Emma Bergman says no:
Today's school system takes the 4.0 student with seven AP classes and
compares him to the 4.0 student with eight.
Who should be the valedictorian? Who is the best? The secret kept
from students, and colleges for that matter is that it doesn't really
make a difference. Not only is class rank a failed attempt to
evaluate success, it also lowers the chances for many high-achieving
students to get into top colleges.
Class rank is based on a flawed system of letter grades. Throughout
the course of a single semester, two people in the same English class
may be in entirely different situations. One might come from an upper
middle class family with a good workspace and the help and
encouragement of their parents. The other might not have such
luxuries with additional work and family burdens. This lifestyle is
an academic disadvantage that is unaccounted for in ranking students.
Even if two students come from similar backgrounds, a week of sickness
can push one student the one tenth of a point below that precious 'A'.
By instating class rank, schools are encouraging these students to
disregard their individual situations, and teaching them to crave only
An Associated Press study showed that academic success was the biggest
source of stress among 13-17 year olds. When students are under
stress, they are more irritable, less productive, more forgetful, and
more likely to be depressed. A driving factor of this stress is the
pressure to not only perform well, but to perform better than other
students. Students face enough pressure with a system of letter
grades, and class rank would only make this worse.
While it is unrealistic to eliminate grades as a method of evaluation,
it is important to recognize when enough is enough. At Blair, students
are from all over the county to attend the Magnet and CAP. These
students are placed in honors and AP classes. They may very well have
been the first or second in their class at their home school, but
gathered in one place they would effectively make a student with a 4.0
in the regular academies less likely to be in even the top five
percent of the school population.
There is no standard for how to weigh classes, how harsh to make
grades and how much to emphasize class rank across the country.
Students who want to go to Ivy League schools are expected to be in
the top ten percent of their class.
But when the average class consists of 708 students, as is true in
Blair this year, and 150 of these students are in specialized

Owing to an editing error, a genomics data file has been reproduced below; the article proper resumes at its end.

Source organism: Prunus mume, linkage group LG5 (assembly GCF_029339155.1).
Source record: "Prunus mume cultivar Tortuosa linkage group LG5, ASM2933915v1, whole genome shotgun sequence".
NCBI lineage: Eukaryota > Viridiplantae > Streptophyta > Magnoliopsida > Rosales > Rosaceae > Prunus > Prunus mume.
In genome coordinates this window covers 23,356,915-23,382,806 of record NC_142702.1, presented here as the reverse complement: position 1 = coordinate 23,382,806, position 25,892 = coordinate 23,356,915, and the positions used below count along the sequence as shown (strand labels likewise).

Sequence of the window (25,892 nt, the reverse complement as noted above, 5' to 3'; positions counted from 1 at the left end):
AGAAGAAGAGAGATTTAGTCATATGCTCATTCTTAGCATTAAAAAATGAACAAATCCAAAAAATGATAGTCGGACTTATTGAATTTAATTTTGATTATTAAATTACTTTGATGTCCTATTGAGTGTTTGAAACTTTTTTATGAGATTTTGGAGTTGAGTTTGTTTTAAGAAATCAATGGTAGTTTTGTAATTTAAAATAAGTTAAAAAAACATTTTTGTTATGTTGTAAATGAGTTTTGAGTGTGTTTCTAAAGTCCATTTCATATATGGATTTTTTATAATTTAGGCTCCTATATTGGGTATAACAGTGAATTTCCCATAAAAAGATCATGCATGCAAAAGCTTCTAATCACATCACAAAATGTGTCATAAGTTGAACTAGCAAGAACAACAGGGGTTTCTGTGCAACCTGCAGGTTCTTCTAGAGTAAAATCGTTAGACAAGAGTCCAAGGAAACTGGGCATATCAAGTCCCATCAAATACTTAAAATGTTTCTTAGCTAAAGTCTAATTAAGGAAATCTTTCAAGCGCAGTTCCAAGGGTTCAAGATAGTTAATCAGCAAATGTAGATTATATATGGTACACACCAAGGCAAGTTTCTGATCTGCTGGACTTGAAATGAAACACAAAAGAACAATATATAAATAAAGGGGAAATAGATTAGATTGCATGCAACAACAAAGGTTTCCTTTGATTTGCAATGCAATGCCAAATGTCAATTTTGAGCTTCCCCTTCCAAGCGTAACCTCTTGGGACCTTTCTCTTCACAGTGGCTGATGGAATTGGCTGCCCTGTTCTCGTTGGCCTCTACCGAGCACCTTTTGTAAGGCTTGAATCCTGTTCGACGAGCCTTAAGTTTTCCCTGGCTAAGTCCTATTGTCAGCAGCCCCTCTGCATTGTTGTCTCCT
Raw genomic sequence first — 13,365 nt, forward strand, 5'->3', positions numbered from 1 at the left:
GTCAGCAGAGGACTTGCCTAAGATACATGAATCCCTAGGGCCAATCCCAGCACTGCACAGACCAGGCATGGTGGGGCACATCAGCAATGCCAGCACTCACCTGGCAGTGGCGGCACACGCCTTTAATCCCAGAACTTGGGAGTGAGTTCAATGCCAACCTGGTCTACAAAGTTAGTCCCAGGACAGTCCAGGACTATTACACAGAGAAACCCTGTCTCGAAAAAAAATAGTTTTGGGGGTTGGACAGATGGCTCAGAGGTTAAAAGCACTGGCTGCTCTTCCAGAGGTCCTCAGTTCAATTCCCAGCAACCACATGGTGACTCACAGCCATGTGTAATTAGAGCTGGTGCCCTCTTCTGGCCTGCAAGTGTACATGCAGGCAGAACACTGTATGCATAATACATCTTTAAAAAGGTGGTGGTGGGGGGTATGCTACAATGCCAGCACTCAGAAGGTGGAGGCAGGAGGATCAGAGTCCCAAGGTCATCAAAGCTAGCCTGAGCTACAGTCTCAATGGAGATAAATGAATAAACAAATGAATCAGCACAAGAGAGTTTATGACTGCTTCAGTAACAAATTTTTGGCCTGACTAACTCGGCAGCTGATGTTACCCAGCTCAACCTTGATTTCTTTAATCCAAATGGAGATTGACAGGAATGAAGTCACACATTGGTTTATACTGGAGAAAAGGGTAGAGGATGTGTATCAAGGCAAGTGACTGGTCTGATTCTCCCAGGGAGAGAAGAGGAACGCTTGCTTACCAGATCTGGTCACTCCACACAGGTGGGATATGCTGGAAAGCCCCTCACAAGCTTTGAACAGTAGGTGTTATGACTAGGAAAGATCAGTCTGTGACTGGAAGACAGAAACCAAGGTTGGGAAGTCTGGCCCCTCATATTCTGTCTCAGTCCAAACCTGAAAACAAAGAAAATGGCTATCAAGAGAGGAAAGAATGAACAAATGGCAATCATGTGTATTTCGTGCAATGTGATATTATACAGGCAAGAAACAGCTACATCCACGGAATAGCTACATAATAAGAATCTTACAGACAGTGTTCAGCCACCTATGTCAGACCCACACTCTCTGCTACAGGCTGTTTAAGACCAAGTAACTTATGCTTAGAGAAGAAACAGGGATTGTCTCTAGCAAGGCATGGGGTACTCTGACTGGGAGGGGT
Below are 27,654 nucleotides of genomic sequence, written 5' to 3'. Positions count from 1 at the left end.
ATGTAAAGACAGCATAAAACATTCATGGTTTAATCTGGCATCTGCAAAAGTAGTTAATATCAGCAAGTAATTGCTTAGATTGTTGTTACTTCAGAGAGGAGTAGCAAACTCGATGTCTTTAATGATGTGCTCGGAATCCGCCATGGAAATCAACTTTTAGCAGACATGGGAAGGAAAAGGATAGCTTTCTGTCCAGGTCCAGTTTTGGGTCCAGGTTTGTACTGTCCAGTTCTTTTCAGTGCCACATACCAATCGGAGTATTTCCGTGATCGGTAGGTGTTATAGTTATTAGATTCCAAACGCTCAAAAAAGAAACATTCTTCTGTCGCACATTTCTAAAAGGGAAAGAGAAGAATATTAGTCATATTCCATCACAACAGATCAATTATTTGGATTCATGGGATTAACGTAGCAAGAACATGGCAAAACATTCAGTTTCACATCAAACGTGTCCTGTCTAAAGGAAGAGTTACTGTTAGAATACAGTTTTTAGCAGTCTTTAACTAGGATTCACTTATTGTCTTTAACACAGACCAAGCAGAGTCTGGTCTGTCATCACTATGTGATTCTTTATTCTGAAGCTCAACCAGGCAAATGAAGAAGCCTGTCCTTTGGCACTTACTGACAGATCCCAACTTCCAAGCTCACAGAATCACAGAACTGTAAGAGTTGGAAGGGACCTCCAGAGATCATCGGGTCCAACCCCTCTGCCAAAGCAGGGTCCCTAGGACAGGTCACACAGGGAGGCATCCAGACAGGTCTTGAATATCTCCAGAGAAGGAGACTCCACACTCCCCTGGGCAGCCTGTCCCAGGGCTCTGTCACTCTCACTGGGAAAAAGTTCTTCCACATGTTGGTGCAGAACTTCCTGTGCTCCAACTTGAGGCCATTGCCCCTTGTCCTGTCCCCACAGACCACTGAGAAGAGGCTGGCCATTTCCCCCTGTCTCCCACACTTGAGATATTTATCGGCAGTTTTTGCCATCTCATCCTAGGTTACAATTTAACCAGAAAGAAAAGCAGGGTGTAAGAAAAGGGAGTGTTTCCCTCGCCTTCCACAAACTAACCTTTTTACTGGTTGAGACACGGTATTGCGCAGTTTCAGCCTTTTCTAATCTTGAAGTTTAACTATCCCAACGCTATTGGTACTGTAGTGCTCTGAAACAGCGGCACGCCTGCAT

academies such as CAP and Magnet, it is much harder to reach that ten
percent than in a smaller school like Northwood. In Northwood, the
average class size is only 350 students and the school doesn't have
special programs for academic high performers. If students don't
reach the ten percent mark, their ability to make it in to the
country's top colleges is decreased. With this much variety from
school to school, class rank becomes meaningless.
Consider this: The Chicago Tribune reported in 2011 that 78.4 percent
of public high schools report class rank to colleges, but only 11
percent of private high schools do. Principals of private schools
have realized that in schools comprised almost entirely of top
students who applied to be admitted into the school, comparing one
high academic achiever to another isn't fair. This is something that
public schools need to realize as well.
Barrett Rodgers, physics professor at Dartmouth College said that
class rank, in addition to other academic measures, is flawed. "Some
students do not test well or have abilities or talents that will
produce great success in the world but are beyond the rather crude
ability of exams and grades to measure. These tests measure
something, but I think they have big gaps. The meaning of course
grades are variable and depend on the teacher," he said.
Reducing each student in the country to a numerical value may be the
easiest way for colleges to gauge achievement, but it oversimplifies
every student. The system of class rank limits the way we see
ourselves and the way we are perceived by colleges.